The professional chef and researcher on flavor perception at Oxford University's Crossmodal Research Laboratory, also stated it was "scientifically inaccurate" to think that food's deliciousness just comes down to taste.
Using his own research and previous scientific studies, Michel uncovered that atmospheric sounds like chewing and background noises can potentially influence a burger tasting experience, with more research suggesting we "eat with our ears".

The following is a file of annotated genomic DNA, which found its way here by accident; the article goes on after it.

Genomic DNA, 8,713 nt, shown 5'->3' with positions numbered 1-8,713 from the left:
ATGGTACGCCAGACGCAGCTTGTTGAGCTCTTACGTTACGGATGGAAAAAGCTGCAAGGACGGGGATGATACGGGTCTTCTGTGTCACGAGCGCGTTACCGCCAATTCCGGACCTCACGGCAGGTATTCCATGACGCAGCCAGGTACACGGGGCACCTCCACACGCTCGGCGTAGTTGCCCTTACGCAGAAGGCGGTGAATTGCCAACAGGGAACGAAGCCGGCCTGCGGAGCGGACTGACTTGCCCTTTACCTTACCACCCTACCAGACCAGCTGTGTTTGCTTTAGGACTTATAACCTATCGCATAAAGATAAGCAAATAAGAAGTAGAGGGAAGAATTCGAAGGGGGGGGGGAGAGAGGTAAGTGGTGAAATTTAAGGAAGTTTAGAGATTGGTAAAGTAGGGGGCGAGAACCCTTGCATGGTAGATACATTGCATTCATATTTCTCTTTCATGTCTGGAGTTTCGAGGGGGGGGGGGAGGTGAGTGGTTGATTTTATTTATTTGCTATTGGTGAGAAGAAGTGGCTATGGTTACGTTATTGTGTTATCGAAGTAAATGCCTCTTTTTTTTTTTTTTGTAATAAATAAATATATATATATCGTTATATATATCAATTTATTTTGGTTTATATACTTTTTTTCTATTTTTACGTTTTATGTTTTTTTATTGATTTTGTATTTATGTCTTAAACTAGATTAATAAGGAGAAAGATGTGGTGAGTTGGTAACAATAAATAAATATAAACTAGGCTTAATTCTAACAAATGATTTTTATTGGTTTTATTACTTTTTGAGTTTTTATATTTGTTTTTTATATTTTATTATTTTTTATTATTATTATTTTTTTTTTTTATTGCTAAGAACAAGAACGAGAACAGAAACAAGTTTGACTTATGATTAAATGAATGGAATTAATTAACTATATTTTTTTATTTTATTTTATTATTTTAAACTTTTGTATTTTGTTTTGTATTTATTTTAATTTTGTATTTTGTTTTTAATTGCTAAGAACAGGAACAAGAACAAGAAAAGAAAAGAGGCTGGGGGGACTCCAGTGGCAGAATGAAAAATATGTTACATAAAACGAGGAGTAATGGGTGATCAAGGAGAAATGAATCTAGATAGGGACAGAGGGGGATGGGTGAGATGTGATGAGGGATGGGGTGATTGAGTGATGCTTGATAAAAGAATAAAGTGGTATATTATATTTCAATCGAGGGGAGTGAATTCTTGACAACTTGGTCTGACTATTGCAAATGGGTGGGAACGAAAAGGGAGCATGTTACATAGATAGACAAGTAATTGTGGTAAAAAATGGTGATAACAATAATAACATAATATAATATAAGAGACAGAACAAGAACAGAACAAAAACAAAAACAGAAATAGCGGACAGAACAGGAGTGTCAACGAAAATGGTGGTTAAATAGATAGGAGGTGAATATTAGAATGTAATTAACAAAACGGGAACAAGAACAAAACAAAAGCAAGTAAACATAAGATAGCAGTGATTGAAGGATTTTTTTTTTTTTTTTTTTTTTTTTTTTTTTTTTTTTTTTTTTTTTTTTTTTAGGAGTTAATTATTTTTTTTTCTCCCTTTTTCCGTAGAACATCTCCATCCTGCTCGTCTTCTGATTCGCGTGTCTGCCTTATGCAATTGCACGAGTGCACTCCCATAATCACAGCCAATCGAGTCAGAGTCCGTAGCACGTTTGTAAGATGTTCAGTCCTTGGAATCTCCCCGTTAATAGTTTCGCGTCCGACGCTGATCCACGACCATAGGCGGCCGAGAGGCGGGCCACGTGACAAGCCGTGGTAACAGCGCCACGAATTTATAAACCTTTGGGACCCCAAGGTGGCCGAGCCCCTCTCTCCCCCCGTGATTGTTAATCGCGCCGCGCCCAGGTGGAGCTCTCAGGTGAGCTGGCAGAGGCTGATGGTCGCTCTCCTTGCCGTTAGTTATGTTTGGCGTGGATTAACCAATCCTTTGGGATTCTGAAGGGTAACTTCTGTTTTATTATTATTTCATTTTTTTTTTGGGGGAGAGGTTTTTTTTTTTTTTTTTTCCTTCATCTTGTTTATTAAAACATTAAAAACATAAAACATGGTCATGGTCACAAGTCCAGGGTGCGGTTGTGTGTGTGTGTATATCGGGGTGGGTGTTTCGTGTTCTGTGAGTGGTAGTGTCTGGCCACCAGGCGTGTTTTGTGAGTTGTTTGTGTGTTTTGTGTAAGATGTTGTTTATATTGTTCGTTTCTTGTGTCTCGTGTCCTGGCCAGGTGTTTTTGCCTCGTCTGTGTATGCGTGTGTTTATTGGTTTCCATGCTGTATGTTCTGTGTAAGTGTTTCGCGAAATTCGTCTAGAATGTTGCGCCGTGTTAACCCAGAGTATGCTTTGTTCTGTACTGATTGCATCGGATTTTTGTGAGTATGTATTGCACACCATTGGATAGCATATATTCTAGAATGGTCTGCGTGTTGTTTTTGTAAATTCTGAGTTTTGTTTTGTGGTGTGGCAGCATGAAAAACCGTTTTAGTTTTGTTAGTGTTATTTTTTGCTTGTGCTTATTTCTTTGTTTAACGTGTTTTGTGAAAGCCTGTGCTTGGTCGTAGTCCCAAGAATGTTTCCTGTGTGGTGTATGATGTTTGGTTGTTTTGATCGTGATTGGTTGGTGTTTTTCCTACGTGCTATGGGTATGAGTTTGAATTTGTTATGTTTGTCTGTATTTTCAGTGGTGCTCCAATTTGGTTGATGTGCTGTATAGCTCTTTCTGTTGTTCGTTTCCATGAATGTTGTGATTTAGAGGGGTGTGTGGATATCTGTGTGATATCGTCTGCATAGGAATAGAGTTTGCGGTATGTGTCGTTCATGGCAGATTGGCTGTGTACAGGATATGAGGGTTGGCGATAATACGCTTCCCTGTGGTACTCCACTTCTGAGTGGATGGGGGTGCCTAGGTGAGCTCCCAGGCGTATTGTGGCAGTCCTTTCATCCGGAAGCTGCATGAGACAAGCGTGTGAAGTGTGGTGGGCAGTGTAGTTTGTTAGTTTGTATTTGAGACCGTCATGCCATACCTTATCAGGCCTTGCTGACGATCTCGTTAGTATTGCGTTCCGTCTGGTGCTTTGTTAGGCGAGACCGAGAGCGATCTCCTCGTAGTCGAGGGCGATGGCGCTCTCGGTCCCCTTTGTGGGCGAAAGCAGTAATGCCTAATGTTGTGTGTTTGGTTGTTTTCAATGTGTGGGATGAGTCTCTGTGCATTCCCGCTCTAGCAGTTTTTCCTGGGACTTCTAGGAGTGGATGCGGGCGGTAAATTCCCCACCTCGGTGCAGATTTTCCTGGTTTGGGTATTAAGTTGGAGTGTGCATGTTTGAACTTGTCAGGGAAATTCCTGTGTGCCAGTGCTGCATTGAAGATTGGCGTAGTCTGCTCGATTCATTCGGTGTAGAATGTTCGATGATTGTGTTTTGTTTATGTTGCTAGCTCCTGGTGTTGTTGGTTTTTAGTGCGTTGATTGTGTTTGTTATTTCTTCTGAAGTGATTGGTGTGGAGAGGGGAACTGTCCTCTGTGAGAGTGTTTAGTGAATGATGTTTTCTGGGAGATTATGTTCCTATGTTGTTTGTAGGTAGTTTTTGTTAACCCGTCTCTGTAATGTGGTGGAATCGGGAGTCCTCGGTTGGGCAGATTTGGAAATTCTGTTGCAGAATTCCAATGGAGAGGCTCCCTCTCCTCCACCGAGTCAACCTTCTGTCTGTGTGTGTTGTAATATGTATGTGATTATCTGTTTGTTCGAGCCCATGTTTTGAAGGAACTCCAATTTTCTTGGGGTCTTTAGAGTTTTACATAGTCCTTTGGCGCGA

"The formula is a combination of scientific insight and intuition. But more than that, it's about making people more curious about the sensory complexity and richness of eating experiences in general, especially when it comes to such a succesful food as the burger (an über-food, one might say)," Michel told CNBC via email on Wednesday.
Michel argued that taste is just one key component, yet he's calculated how the five "basic tastes" can be perfectly balanced in a burger: 35 percent umami (savory), 25 percent saltiness, 20 percent sweetness, 15 percent sourness, and 5 percent bitterness.